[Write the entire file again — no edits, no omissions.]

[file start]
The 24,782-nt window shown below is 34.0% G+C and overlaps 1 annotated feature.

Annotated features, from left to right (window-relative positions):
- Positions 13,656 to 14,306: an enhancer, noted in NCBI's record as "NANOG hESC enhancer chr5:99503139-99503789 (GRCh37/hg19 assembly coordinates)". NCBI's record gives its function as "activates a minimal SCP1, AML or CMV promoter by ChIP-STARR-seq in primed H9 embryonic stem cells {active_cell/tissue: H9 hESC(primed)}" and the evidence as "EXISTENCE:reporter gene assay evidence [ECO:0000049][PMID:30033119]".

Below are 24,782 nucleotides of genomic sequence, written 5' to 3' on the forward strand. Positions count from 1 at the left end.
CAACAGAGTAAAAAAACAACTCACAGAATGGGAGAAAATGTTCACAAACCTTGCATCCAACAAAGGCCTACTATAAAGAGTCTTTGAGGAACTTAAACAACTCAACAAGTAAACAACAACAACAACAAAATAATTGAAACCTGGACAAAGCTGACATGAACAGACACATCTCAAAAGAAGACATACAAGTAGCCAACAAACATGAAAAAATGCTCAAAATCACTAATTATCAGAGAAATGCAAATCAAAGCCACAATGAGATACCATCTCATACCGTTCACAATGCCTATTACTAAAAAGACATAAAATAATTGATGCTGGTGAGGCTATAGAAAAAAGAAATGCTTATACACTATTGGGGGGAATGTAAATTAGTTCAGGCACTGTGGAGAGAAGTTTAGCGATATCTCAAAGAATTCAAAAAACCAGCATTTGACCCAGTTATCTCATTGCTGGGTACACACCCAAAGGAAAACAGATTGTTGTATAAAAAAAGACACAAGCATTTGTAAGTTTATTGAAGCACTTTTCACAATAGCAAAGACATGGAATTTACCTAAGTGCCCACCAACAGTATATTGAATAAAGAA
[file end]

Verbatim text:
The 24,782-nt window shown below is 34.0% G+C and overlaps 1 annotated feature.

Annotated features, from left to right (window-relative positions):
- Positions 13,656 to 14,306: an enhancer, noted in NCBI's record as "NANOG hESC enhancer chr5:99503139-99503789 (GRCh37/hg19 assembly coordinates)". NCBI's record gives its function as "activates a minimal SCP1, AML or CMV promoter by ChIP-STARR-seq in primed H9 embryonic stem cells {active_cell/tissue: H9 hESC(primed)}" and the evidence as "EXISTENCE:reporter gene assay evidence [ECO:0000049][PMID:30033119]".

Below are 24,782 nucleotides of genomic sequence, written 5' to 3' on the forward strand. Positions count from 1 at the left end.
CAACAGAGTAAAAAAACAACTCACAGAATGGGAGAAAATGTTCACAAACCTTGCATCCAACAAAGGCCTACTATAAAGAGTCTTTGAGGAACTTAAACAACTCAACAAGTAAACAACAACAACAACAAAATAATTGAAACCTGGACAAAGCTGACATGAACAGACACATCTCAAAAGAAGACATACAAGTAGCCAACAAACATGAAAAAATGCTCAAAATCACTAATTATCAGAGAAATGCAAATCAAAGCCACAATGAGATACCATCTCATACCGTTCACAATGCCTATTACTAAAAAGACATAAAATAATTGATGCTGGTGAGGCTATAGAAAAAAGAAATGCTTATACACTATTGGGGGGAATGTAAATTAGTTCAGGCACTGTGGAGAGAAGTTTAGCGATATCTCAAAGAATTCAAAAAACCAGCATTTGACCCAGTTATCTCATTGCTGGGTACACACCCAAAGGAAAACAGATTGTTGTATAAAAAAAGACACAAGCATTTGTAAGTTTATTGAAGCACTTTTCACAATAGCAAAGACATGGAATTTACCTAAGTGCCCACCAACAGTATATTGAATAAAGAA